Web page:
Why Is Mental Health So Important?
Mental Health is the concern of every member of our community.
Official figures show that 1 in 5 Australians in any 12
month period will have a mental illness. This figure is
increased in adolescents and in the older age groups. When
you consider it is estimated that at least one third of
all people who have mental illness do not seek help, then
the figure of 1:5 increases dramatically. Add to this number
the people who are Carers for people with mental illness
and you have a large percentage of the population affected
by mental ill health.
Every member of our society is responsible for the mental health of our community.
The costs to the
Questions you may need to ask yourself if
you are a manager:
you aware of how to Performance Manage a
person with mental illness?
you aware of the positive aspects of
employing a person who has a mental
know what mania looks like and the
potentially positive and negative
aspects of it?
know how to prevent mental illness in
training have your directors, managers,
WHS, HR and other staff had in mental
policies and protocols does your
workplace have to prevent stress and
mental illness from being a burden?
you aware of the changes in workplace
legislation about stress and mental
illness and the precedents that have now
been set in the courts of law about
litigation against individual directors,
managers and workplaces who have not
provided a safe workplace?
know how to make work place adjustments
to suit a person with mental illness?
know how to make Wellness/Stay Safe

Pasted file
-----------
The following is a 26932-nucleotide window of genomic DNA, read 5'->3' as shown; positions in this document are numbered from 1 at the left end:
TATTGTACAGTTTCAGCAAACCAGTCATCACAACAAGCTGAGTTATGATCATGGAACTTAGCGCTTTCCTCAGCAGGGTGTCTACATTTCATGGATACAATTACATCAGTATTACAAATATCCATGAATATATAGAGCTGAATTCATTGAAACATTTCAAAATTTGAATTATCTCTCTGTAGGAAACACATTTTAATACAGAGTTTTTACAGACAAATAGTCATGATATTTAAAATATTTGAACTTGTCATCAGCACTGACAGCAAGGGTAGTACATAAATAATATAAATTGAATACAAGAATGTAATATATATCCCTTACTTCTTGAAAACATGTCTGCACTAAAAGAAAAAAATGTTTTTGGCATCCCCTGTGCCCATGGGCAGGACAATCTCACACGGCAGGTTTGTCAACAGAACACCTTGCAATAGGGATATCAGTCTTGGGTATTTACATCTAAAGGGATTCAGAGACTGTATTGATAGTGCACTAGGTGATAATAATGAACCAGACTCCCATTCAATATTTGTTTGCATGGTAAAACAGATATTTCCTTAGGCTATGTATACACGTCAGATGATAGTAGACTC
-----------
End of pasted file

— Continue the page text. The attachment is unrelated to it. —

According to Workcover statistics,
Manual Handling injuries cost $224 million
dollars in Australia in 2004/05,
Occupational Overuse claims were $29.7
million and Mental Disorder claims cost
$91.6 million. This equates to 36% of these
claims, plus one must add into this the
number of manual handling injuries that
occurred as a consequence of stress and
Depression alone is
estimated, in economic terms to:
• Reduce workplace performance by 40%
• Cost the workplace $9960 per employee who
has undiagnosed depression
• Contribute to the loss of 6 million
working days annually
• Constitute 5.8% of workers compensation
claims made in 2003, with an average time
off of 96.1 days, compared with 28.9 days
for other claims. (While official figures of
2005-06 have not been released as yet it is
expected that these figures will be a great
deal higher, some estimations are of 30%
Add to these figures the
cost of other illnesses such as bipolar,
schizophrenia, anxiety, ADHD, etc and the
time and inability of carers to work as
efficiently as possible and you can see that
it is imperative for the social and
financial cost to our community that people
become educated in mental health.
However people with mental illness who know
they can be open about their health and be
supported at work take significantly less
days off work and some researchers say that
these people frequently have less time off
work than people who do not have mental
If the business and community
sector continue to ignore the warning signs of individuals who
may be affected by mental health care concerns, the manifestation
of problems may complex and difficult to manage. However if people
are proactive and put into place education, training, workplace
and social adjustments to ensure that people do not become unwell
or are supported so that they recuperate quickly the outcomes will
be positive, enlightening, and sustainable.
Consider the famous
people throughout history who have had mental illness and the amazing
achievements they have brought to our way of living. Where would
we be without them? Who are the next Michelangelo's, Leonardo da
Vince's, John Nash's, Beethoven's etc. they may well be in your
family, workplace or community.